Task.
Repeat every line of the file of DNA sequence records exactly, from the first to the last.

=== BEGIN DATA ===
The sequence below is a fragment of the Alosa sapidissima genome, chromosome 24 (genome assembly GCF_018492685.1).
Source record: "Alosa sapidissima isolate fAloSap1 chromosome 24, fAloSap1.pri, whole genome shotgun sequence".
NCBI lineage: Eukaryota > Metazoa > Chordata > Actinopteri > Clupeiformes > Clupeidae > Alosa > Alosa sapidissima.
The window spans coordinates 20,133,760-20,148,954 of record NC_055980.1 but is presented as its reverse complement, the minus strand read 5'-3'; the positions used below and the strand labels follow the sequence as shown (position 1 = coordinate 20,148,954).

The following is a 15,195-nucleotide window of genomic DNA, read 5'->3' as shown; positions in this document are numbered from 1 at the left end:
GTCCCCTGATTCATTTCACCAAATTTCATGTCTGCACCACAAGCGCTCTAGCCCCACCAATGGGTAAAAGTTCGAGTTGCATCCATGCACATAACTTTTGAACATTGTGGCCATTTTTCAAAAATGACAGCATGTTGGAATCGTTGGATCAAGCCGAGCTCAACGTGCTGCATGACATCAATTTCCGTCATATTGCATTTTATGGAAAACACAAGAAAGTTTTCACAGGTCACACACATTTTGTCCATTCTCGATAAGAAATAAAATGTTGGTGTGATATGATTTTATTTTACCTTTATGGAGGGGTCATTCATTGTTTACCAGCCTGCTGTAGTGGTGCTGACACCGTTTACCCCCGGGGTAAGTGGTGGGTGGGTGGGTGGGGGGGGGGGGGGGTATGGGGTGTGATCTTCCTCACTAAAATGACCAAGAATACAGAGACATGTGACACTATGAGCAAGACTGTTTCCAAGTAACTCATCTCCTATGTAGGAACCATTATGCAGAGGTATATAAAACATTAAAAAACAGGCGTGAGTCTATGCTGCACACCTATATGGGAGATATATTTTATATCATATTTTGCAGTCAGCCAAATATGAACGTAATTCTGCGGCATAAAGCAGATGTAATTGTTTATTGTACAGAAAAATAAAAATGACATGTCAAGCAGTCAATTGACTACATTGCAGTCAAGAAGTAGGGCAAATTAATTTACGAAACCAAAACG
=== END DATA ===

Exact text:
The sequence below is a fragment of the Alosa sapidissima genome, chromosome 24 (genome assembly GCF_018492685.1).
Source record: "Alosa sapidissima isolate fAloSap1 chromosome 24, fAloSap1.pri, whole genome shotgun sequence".
NCBI lineage: Eukaryota > Metazoa > Chordata > Actinopteri > Clupeiformes > Clupeidae > Alosa > Alosa sapidissima.
The window spans coordinates 20,133,760-20,148,954 of record NC_055980.1 but is presented as its reverse complement, the minus strand read 5'-3'; the positions used below and the strand labels follow the sequence as shown (position 1 = coordinate 20,148,954).

The following is a 15,195-nucleotide window of genomic DNA, read 5'->3' as shown; positions in this document are numbered from 1 at the left end:
GTCCCCTGATTCATTTCACCAAATTTCATGTCTGCACCACAAGCGCTCTAGCCCCACCAATGGGTAAAAGTTCGAGTTGCATCCATGCACATAACTTTTGAACATTGTGGCCATTTTTCAAAAATGACAGCATGTTGGAATCGTTGGATCAAGCCGAGCTCAACGTGCTGCATGACATCAATTTCCGTCATATTGCATTTTATGGAAAACACAAGAAAGTTTTCACAGGTCACACACATTTTGTCCATTCTCGATAAGAAATAAAATGTTGGTGTGATATGATTTTATTTTACCTTTATGGAGGGGTCATTCATTGTTTACCAGCCTGCTGTAGTGGTGCTGACACCGTTTACCCCCGGGGTAAGTGGTGGGTGGGTGGGTGGGGGGGGGGGGGGGTATGGGGTGTGATCTTCCTCACTAAAATGACCAAGAATACAGAGACATGTGACACTATGAGCAAGACTGTTTCCAAGTAACTCATCTCCTATGTAGGAACCATTATGCAGAGGTATATAAAACATTAAAAAACAGGCGTGAGTCTATGCTGCACACCTATATGGGAGATATATTTTATATCATATTTTGCAGTCAGCCAAATATGAACGTAATTCTGCGGCATAAAGCAGATGTAATTGTTTATTGTACAGAAAAATAAAAATGACATGTCAAGCAGTCAATTGACTACATTGCAGTCAAGAAGTAGGGCAAATTAATTTACGAAACCAAAACG